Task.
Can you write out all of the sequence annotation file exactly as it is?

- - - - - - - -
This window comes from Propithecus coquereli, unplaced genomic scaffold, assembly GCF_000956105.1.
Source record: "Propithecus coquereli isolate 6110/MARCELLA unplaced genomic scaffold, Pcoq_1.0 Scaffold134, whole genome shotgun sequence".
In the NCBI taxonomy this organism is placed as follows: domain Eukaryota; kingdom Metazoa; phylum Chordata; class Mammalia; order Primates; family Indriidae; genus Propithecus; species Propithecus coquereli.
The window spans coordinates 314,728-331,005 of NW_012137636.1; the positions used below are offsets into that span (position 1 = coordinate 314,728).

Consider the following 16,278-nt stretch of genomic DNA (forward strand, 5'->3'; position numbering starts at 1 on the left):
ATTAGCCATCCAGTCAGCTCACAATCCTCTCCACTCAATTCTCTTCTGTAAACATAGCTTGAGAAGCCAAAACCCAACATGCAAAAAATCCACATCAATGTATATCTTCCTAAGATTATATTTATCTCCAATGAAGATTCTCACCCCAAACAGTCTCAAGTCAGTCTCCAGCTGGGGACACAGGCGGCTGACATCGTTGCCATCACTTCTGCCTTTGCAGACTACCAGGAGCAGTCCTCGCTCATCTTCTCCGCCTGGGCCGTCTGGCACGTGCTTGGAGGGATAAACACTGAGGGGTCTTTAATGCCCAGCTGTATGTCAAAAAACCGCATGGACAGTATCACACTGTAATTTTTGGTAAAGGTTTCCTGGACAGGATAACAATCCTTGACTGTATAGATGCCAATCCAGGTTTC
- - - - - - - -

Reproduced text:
This window comes from Propithecus coquereli, unplaced genomic scaffold, assembly GCF_000956105.1.
Source record: "Propithecus coquereli isolate 6110/MARCELLA unplaced genomic scaffold, Pcoq_1.0 Scaffold134, whole genome shotgun sequence".
In the NCBI taxonomy this organism is placed as follows: domain Eukaryota; kingdom Metazoa; phylum Chordata; class Mammalia; order Primates; family Indriidae; genus Propithecus; species Propithecus coquereli.
The window spans coordinates 314,728-331,005 of NW_012137636.1; the positions used below are offsets into that span (position 1 = coordinate 314,728).

Consider the following 16,278-nt stretch of genomic DNA (forward strand, 5'->3'; position numbering starts at 1 on the left):
ATTAGCCATCCAGTCAGCTCACAATCCTCTCCACTCAATTCTCTTCTGTAAACATAGCTTGAGAAGCCAAAACCCAACATGCAAAAAATCCACATCAATGTATATCTTCCTAAGATTATATTTATCTCCAATGAAGATTCTCACCCCAAACAGTCTCAAGTCAGTCTCCAGCTGGGGACACAGGCGGCTGACATCGTTGCCATCACTTCTGCCTTTGCAGACTACCAGGAGCAGTCCTCGCTCATCTTCTCCGCCTGGGCCGTCTGGCACGTGCTTGGAGGGATAAACACTGAGGGGTCTTTAATGCCCAGCTGTATGTCAAAAAACCGCATGGACAGTATCACACTGTAATTTTTGGTAAAGGTTTCCTGGACAGGATAACAATCCTTGACTGTATAGATGCCAATCCAGGTTTC